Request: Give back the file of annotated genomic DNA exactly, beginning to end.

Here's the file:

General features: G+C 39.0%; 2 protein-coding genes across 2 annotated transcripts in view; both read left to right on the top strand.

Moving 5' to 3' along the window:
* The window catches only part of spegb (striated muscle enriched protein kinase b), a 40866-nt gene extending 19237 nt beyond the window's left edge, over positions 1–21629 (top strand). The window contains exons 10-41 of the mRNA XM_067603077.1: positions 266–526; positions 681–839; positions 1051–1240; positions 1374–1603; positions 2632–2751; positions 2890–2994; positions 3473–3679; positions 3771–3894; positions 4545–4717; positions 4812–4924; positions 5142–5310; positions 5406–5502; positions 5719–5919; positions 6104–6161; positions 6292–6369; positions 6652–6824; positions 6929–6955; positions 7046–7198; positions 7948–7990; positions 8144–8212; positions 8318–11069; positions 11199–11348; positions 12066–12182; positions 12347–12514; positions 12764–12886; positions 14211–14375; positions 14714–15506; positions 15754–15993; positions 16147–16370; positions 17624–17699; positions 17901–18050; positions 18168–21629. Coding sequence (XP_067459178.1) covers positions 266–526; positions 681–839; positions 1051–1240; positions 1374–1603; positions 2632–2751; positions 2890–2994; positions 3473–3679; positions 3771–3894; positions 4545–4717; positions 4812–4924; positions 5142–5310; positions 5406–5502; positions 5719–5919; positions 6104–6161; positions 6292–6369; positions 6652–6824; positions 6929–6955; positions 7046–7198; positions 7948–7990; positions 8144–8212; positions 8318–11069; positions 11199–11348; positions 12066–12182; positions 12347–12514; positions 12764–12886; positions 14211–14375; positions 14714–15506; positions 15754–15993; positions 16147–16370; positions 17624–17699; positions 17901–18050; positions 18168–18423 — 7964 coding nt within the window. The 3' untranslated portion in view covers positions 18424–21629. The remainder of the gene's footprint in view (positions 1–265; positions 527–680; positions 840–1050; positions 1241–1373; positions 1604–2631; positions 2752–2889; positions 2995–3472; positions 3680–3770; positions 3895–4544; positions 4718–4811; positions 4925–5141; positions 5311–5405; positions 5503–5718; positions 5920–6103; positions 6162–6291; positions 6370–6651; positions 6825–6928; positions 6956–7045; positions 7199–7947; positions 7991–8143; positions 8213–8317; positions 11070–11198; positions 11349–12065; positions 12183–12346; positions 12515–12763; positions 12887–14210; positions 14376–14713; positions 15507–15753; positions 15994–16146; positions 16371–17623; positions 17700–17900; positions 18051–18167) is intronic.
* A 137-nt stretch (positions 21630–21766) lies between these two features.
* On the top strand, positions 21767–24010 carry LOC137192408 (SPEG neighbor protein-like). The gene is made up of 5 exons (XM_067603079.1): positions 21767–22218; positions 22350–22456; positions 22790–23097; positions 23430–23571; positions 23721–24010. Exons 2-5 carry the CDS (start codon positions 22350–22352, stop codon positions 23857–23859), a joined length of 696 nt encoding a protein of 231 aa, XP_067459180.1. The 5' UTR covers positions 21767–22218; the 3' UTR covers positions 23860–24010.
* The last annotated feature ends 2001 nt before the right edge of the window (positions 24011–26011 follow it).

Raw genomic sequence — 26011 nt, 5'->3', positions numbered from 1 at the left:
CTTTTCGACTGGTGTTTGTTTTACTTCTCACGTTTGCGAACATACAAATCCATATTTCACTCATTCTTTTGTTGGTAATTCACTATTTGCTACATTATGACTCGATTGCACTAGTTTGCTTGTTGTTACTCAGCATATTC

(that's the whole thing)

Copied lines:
General features: G+C 39.0%; 2 protein-coding genes across 2 annotated transcripts in view; both read left to right on the top strand.

Moving 5' to 3' along the window:
* The window catches only part of spegb (striated muscle enriched protein kinase b), a 40866-nt gene extending 19237 nt beyond the window's left edge, over positions 1–21629 (top strand). The window contains exons 10-41 of the mRNA XM_067603077.1: positions 266–526; positions 681–839; positions 1051–1240; positions 1374–1603; positions 2632–2751; positions 2890–2994; positions 3473–3679; positions 3771–3894; positions 4545–4717; positions 4812–4924; positions 5142–5310; positions 5406–5502; positions 5719–5919; positions 6104–6161; positions 6292–6369; positions 6652–6824; positions 6929–6955; positions 7046–7198; positions 7948–7990; positions 8144–8212; positions 8318–11069; positions 11199–11348; positions 12066–12182; positions 12347–12514; positions 12764–12886; positions 14211–14375; positions 14714–15506; positions 15754–15993; positions 16147–16370; positions 17624–17699; positions 17901–18050; positions 18168–21629. Coding sequence (XP_067459178.1) covers positions 266–526; positions 681–839; positions 1051–1240; positions 1374–1603; positions 2632–2751; positions 2890–2994; positions 3473–3679; positions 3771–3894; positions 4545–4717; positions 4812–4924; positions 5142–5310; positions 5406–5502; positions 5719–5919; positions 6104–6161; positions 6292–6369; positions 6652–6824; positions 6929–6955; positions 7046–7198; positions 7948–7990; positions 8144–8212; positions 8318–11069; positions 11199–11348; positions 12066–12182; positions 12347–12514; positions 12764–12886; positions 14211–14375; positions 14714–15506; positions 15754–15993; positions 16147–16370; positions 17624–17699; positions 17901–18050; positions 18168–18423 — 7964 coding nt within the window. The 3' untranslated portion in view covers positions 18424–21629. The remainder of the gene's footprint in view (positions 1–265; positions 527–680; positions 840–1050; positions 1241–1373; positions 1604–2631; positions 2752–2889; positions 2995–3472; positions 3680–3770; positions 3895–4544; positions 4718–4811; positions 4925–5141; positions 5311–5405; positions 5503–5718; positions 5920–6103; positions 6162–6291; positions 6370–6651; positions 6825–6928; positions 6956–7045; positions 7199–7947; positions 7991–8143; positions 8213–8317; positions 11070–11198; positions 11349–12065; positions 12183–12346; positions 12515–12763; positions 12887–14210; positions 14376–14713; positions 15507–15753; positions 15994–16146; positions 16371–17623; positions 17700–17900; positions 18051–18167) is intronic.
* A 137-nt stretch (positions 21630–21766) lies between these two features.
* On the top strand, positions 21767–24010 carry LOC137192408 (SPEG neighbor protein-like). The gene is made up of 5 exons (XM_067603079.1): positions 21767–22218; positions 22350–22456; positions 22790–23097; positions 23430–23571; positions 23721–24010. Exons 2-5 carry the CDS (start codon positions 22350–22352, stop codon positions 23857–23859), a joined length of 696 nt encoding a protein of 231 aa, XP_067459180.1. The 5' UTR covers positions 21767–22218; the 3' UTR covers positions 23860–24010.
* The last annotated feature ends 2001 nt before the right edge of the window (positions 24011–26011 follow it).

Raw genomic sequence — 26011 nt, 5'->3', positions numbered from 1 at the left:
CTTTTCGACTGGTGTTTGTTTTACTTCTCACGTTTGCGAACATACAAATCCATATTTCACTCATTCTTTTGTTGGTAATTCACTATTTGCTACATTATGACTCGATTGCACTAGTTTGCTTGTTGTTACTCAGCATATTC